We've only just begun.
The megadeal that sent Ryan Miller and Steve Ott to St. Louis Friday set the wheels in motion, and as the March 5 trade deadline approaches, speculation across the NHL is steadily increasing.
Teams such as the Buffalo Sabres, which aren't done stockpiling assets even after shipping away Miller and Ott, will be looking to build for the future.
At the other end of the standings, teams—now more than ever after the Blues deal set the pace—are going to attempt to add a final piece for a run at the Stanley Cup.
Finally, you have teams that will be rumored at the center of every other deal yet will eventually stand patter than Tweety Bird in Link's Iron Boots.
Either way, thanks to the potential chain reaction set off by St. Louis and Buffalo, we are headed for an exciting several days. Let's take a look at the most recent gossip circumventing the league.
Pittsburgh Penguins Are Yes-ler on Kesler?
(Sorry about that)
Last week, TVA Sports' Louis Jean reported that Team USA star Ryan Kesler was asking the Vancouver Canucks for a trade, but he later said the 29-year-old had denied that claim:
No matter where the truth actually lies, though, it's enough of an opening for the Pittsburgh Penguins to "aggressively" pursue Kesler, according to sources close to the Pittsburgh Tribune-Review's Rob Rossi:
A proposed deal would send Kesler to the Penguins in exchange for center Brandon Sutter, two 2014 draft picks — likely a first- and third-round — and the Canucks' choice of defensemen Simon Despres or Brian Dumoulin, the sources said.
Kesler, who has a no-trade clause but according to Rossi's sources would welcome a move to Pittsburgh, has 21 goals and 18 assists through 62 games this season. He leads NHL centers in both time on the ice per game and total shots.
Now, with Sidney Crosby and Evgeni Malkin in town, center isn't exactly a position where Pittsburgh is lacking talent. But the addition of Kesler—who could also play right wing if necessary—would give the Pens a Big Three at the position reminiscent of Crosby, Malkin and Jordan Staal, who helped win a Stanley Cup in 2009.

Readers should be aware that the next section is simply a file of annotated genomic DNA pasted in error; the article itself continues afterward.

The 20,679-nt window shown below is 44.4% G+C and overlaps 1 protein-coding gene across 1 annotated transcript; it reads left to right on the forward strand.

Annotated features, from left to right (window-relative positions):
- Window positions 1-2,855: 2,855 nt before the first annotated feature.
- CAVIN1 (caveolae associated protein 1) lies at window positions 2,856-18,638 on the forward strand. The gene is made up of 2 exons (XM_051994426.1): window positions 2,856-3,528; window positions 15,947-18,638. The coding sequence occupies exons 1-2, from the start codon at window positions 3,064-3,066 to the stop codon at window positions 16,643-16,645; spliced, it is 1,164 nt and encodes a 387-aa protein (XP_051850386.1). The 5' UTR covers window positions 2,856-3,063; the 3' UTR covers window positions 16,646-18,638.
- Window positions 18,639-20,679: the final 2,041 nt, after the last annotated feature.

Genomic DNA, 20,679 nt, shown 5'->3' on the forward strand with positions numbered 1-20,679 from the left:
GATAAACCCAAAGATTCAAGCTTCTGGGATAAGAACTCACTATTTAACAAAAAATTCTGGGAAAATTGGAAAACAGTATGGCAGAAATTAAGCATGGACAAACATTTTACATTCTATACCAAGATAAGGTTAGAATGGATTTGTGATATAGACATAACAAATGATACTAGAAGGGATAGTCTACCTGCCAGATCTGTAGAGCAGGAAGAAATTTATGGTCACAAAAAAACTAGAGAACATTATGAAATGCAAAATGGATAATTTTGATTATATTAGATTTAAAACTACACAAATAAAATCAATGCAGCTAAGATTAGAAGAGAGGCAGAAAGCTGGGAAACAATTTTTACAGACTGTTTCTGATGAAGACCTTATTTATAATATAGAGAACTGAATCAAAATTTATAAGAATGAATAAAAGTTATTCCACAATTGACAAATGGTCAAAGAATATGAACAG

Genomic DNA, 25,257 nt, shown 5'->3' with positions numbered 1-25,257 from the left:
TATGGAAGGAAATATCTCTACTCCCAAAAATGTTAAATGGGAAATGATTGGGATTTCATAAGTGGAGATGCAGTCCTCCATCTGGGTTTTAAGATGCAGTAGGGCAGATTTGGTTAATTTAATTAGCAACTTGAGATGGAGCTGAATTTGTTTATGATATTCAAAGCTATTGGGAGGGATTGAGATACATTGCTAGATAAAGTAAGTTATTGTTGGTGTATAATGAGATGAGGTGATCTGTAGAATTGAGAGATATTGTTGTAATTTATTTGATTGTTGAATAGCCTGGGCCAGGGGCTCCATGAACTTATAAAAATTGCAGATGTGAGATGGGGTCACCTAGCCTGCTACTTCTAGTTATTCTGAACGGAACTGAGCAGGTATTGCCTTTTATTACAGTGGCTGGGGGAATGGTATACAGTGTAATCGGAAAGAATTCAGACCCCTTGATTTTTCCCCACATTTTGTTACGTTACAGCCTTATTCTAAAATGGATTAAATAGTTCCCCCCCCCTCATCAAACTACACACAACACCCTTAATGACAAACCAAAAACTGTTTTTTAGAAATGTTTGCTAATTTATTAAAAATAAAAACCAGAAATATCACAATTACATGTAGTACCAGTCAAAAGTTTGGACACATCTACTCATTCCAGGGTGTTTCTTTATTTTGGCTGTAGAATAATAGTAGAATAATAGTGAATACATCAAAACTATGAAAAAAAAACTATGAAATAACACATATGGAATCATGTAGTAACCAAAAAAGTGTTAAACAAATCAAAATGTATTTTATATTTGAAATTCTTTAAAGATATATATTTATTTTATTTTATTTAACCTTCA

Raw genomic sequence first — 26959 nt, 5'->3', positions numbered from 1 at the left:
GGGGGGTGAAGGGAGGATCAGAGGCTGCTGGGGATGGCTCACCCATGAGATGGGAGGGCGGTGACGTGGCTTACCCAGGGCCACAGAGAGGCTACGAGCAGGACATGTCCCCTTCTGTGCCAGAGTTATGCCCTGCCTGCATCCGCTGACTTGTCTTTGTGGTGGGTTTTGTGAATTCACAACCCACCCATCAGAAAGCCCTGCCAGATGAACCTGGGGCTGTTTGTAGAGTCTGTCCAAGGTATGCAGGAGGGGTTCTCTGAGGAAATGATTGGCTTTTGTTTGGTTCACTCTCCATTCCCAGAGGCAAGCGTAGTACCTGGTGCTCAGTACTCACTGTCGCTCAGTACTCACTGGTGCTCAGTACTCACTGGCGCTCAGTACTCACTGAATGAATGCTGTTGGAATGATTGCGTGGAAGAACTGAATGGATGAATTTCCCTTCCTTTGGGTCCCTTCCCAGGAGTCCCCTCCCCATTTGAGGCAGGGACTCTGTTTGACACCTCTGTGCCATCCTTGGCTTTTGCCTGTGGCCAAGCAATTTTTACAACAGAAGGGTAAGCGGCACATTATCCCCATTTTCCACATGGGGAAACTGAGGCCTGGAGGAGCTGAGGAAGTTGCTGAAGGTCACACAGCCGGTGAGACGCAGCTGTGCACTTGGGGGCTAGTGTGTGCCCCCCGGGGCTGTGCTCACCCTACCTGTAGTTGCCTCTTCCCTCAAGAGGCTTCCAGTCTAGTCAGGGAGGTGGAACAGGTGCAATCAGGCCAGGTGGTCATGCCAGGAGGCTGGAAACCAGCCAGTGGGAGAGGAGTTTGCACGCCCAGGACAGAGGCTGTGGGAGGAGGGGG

Pittsburgh already looks like the class of the East, but lassoing Kesler would give Dan Bylsma a scary offensive attack.
Jaroslav Halak Racking up Frequent Flier Miles
Jaroslav Halak may be on the move. Again.
Just days after being sent to the Sabres as part of the Miller deal, the 28-year-old goaltender is now being rumored as a target for the Minnesota Wild, which sit in seventh place in the East with several teams not far behind.
Murray is now trying to trade Halak to the Wild. He’s 28, in the last year of his contract and was 24-9-4 with the Blues with a 2.23 goals-against average. But some inside the Wild worry he was a product of the Blues’ stingy system and there’s a reason St. Louis felt Miller, not Halak, was the final piece of a Stanley Cup puzzle.
There's no doubt that Halak, who has faced just 25.05 shots per game this season, has benefited from the Blues defense. Hell, even he himself admitted it, via The Buffalo News' John Vogl:
Product of the system or not, Halak would be a welcomed addition for Minnesota, which is in need of assistance in between the pipes.
Josh Harding was in the midst of a career year but hasn't played since Dec. 31 and remains out indefinitely after having his treatment for multiple sclerosis altered. Niklas Backstrom has been ineffective and hurt. Darcy Kuemper has filled in admirably, allowing just 2.20 goals per game, but the Wild could stand to shore up the position behind the rookie.
Carolina Hurricanes Turning into Sellers?
The Carolina Hurricanes still have playoff hopes in a crowded Eastern Conference, but five consecutive losses have dropped them to 13th place and severely diminished their chances of playing hockey in late April.
As such, TSN's Darren Dreger believes Kirk Muller's squad has all three of its goaltenders on the trade block:
Cam Ward has been the worst of Carolina's trio, going just 6-9-5 and allowing 3.23 goals per game. Anton Khudobin, meanwhile, is 13-8-0, giving up 2.17 goals on average, while Justin Peters is 7-9-4 with a 2.50 GAA.
Still, Ward is undoubtedly the most intriguing. The former Conn Smythe Award winner has Stanley Cup experience and could give a boost to a team like Minnesota in need of depth for the stretch run.
Considering his struggles and $6.3 million cap hit, he could be had for relatively cheap, as well.
Stats via NHL.com.
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